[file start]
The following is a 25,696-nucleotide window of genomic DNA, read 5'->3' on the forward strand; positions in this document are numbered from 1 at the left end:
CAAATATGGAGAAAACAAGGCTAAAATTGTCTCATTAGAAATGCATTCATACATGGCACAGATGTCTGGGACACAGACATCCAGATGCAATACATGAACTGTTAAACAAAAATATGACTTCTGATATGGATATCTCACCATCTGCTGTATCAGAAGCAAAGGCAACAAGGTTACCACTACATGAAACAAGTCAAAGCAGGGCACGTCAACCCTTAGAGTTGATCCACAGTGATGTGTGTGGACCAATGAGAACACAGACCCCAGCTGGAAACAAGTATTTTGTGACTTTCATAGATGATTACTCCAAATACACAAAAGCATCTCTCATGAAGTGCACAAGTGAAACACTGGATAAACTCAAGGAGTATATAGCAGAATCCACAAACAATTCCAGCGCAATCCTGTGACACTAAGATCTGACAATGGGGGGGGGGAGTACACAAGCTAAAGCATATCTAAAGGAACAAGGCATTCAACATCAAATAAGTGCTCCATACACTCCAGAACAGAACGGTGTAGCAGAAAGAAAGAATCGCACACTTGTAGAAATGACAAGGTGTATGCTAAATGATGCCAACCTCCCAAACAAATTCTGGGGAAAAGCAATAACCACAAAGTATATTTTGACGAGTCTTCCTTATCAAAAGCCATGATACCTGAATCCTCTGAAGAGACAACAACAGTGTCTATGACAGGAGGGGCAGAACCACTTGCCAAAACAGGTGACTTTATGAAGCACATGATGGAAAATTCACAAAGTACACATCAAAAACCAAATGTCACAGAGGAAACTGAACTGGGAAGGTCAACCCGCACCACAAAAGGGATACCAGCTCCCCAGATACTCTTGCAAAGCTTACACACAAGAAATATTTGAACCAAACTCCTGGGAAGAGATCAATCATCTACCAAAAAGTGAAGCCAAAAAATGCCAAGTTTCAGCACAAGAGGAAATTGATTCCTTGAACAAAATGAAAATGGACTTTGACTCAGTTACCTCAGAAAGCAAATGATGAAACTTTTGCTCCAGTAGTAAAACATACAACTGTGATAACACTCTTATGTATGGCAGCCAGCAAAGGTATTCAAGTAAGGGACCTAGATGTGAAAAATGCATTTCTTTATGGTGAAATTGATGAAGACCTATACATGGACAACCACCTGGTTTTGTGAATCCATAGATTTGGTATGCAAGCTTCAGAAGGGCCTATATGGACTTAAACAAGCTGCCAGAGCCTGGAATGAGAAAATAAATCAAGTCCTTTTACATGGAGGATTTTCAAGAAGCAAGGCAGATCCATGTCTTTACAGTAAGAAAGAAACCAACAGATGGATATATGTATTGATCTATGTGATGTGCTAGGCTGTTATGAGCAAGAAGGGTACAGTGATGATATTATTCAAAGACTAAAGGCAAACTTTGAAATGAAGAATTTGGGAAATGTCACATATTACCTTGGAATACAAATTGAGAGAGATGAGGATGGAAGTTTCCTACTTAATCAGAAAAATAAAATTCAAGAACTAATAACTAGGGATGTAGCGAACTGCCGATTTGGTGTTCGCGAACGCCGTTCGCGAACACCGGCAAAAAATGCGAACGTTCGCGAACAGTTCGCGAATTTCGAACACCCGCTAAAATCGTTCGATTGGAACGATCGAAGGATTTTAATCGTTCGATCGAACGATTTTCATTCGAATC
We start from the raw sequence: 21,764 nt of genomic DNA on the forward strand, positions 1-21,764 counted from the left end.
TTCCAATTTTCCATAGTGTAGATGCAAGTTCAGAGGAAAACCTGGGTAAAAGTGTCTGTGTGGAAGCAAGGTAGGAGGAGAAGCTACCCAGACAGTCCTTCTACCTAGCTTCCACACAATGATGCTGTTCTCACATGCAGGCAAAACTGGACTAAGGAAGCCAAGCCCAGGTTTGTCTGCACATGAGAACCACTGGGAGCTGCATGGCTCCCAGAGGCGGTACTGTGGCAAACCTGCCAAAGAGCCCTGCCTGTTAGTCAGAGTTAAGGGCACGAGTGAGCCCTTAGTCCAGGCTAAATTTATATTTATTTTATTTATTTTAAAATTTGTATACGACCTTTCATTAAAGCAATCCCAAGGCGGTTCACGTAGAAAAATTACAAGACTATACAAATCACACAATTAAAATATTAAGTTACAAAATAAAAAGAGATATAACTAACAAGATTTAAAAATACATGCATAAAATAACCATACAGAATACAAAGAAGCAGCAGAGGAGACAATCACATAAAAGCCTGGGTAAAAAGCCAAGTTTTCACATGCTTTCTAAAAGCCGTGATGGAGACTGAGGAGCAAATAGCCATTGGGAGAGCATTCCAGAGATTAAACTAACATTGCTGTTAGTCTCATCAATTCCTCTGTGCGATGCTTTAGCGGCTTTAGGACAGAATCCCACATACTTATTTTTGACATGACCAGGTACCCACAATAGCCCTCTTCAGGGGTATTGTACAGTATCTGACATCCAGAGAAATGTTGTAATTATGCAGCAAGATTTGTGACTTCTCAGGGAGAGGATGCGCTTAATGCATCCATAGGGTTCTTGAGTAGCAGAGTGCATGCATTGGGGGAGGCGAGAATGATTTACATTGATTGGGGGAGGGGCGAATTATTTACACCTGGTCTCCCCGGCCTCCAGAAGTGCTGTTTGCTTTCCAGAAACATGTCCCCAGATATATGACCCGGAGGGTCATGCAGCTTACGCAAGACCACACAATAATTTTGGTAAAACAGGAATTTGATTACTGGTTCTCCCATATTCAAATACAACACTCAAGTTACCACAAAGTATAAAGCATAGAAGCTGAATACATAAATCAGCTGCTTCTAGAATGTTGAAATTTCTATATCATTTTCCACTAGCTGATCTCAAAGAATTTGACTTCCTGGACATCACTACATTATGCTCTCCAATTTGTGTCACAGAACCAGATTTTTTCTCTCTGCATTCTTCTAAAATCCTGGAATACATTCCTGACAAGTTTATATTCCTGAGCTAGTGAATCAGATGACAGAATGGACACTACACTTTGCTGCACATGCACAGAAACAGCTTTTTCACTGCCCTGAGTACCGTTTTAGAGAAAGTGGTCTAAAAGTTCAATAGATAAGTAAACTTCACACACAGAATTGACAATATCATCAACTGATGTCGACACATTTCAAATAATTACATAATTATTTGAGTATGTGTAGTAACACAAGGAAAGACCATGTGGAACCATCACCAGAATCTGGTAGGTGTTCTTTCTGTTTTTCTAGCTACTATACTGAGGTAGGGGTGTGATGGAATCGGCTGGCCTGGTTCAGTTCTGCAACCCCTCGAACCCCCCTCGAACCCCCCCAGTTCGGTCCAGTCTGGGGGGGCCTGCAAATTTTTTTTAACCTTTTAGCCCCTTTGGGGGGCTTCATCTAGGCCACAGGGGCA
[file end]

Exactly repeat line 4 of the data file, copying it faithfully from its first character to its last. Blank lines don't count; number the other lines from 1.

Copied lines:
TTCCAATTTTCCATAGTGTAGATGCAAGTTCAGAGGAAAACCTGGGTAAAAGTGTCTGTGTGGAAGCAAGGTAGGAGGAGAAGCTACCCAGACAGTCCTTCTACCTAGCTTCCACACAATGATGCTGTTCTCACATGCAGGCAAAACTGGACTAAGGAAGCCAAGCCCAGGTTTGTCTGCACATGAGAACCACTGGGAGCTGCATGGCTCCCAGAGGCGGTACTGTGGCAAACCTGCCAAAGAGCCCTGCCTGTTAGTCAGAGTTAAGGGCACGAGTGAGCCCTTAGTCCAGGCTAAATTTATATTTATTTTATTTATTTTAAAATTTGTATACGACCTTTCATTAAAGCAATCCCAAGGCGGTTCACGTAGAAAAATTACAAGACTATACAAATCACACAATTAAAATATTAAGTTACAAAATAAAAAGAGATATAACTAACAAGATTTAAAAATACATGCATAAAATAACCATACAGAATACAAAGAAGCAGCAGAGGAGACAATCACATAAAAGCCTGGGTAAAAAGCCAAGTTTTCACATGCTTTCTAAAAGCCGTGATGGAGACTGAGGAGCAAATAGCCATTGGGAGAGCATTCCAGAGATTAAACTAACATTGCTGTTAGTCTCATCAATTCCTCTGTGCGATGCTTTAGCGGCTTTAGGACAGAATCCCACATACTTATTTTTGACATGACCAGGTACCCACAATAGCCCTCTTCAGGGGTATTGTACAGTATCTGACATCCAGAGAAATGTTGTAATTATGCAGCAAGATTTGTGACTTCTCAGGGAGAGGATGCGCTTAATGCATCCATAGGGTTCTTGAGTAGCAGAGTGCATGCATTGGGGGAGGCGAGAATGATTTACATTGATTGGGGGAGGGGCGAATTATTTACACCTGGTCTCCCCGGCCTCCAGAAGTGCTGTTTGCTTTCCAGAAACATGTCCCCAGATATATGACCCGGAGGGTCATGCAGCTTACGCAAGACCACACAATAATTTTGGTAAAACAGGAATTTGATTACTGGTTCTCCCATATTCAAATACAACACTCAAGTTACCACAAAGTATAAAGCATAGAAGCTGAATACATAAATCAGCTGCTTCTAGAATGTTGAAATTTCTATATCATTTTCCACTAGCTGATCTCAAAGAATTTGACTTCCTGGACATCACTACATTATGCTCTCCAATTTGTGTCACAGAACCAGATTTTTTCTCTCTGCATTCTTCTAAAATCCTGGAATACATTCCTGACAAGTTTATATTCCTGAGCTAGTGAATCAGATGACAGAATGGACACTACACTTTGCTGCACATGCACAGAAACAGCTTTTTCACTGCCCTGAGTACCGTTTTAGAGAAAGTGGTCTAAAAGTTCAATAGATAAGTAAACTTCACACACAGAATTGACAATATCATCAACTGATGTCGACACATTTCAAATAATTACATAATTATTTGAGTATGTGTAGTAACACAAGGAAAGACCATGTGGAACCATCACCAGAATCTGGTAGGTGTTCTTTCTGTTTTTCTAGCTACTATACTGAGGTAGGGGTGTGATGGAATCGGCTGGCCTGGTTCAGTTCTGCAACCCCTCGAACCCCCCTCGAACCCCCCCAGTTCGGTCCAGTCTGGGGGGGCCTGCAAATTTTTTTTAACCTTTTAGCCCCTTTGGGGGGCTTCATCTAGGCCACAGGGGCA